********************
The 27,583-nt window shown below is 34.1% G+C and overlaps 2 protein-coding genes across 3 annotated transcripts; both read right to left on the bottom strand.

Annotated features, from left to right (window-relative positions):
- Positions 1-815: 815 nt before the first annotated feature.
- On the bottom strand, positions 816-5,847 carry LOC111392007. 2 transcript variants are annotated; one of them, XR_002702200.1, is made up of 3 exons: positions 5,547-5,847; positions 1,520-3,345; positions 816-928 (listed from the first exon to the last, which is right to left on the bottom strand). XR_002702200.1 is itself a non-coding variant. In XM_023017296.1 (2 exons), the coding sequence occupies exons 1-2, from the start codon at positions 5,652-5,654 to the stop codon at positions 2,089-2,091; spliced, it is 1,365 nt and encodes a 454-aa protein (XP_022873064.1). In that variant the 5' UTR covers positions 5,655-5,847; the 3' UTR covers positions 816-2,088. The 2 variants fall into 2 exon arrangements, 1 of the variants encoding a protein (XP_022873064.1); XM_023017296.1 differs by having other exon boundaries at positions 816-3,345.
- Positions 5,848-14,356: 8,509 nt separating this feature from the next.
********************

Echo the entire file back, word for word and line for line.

The 27,583-nt window shown below is 34.1% G+C and overlaps 2 protein-coding genes across 3 annotated transcripts; both read right to left on the bottom strand.

Annotated features, from left to right (window-relative positions):
- Positions 1-815: 815 nt before the first annotated feature.
- On the bottom strand, positions 816-5,847 carry LOC111392007. 2 transcript variants are annotated; one of them, XR_002702200.1, is made up of 3 exons: positions 5,547-5,847; positions 1,520-3,345; positions 816-928 (listed from the first exon to the last, which is right to left on the bottom strand). XR_002702200.1 is itself a non-coding variant. In XM_023017296.1 (2 exons), the coding sequence occupies exons 1-2, from the start codon at positions 5,652-5,654 to the stop codon at positions 2,089-2,091; spliced, it is 1,365 nt and encodes a 454-aa protein (XP_022873064.1). In that variant the 5' UTR covers positions 5,655-5,847; the 3' UTR covers positions 816-2,088. The 2 variants fall into 2 exon arrangements, 1 of the variants encoding a protein (XP_022873064.1); XM_023017296.1 differs by having other exon boundaries at positions 816-3,345.
- Positions 5,848-14,356: 8,509 nt separating this feature from the next.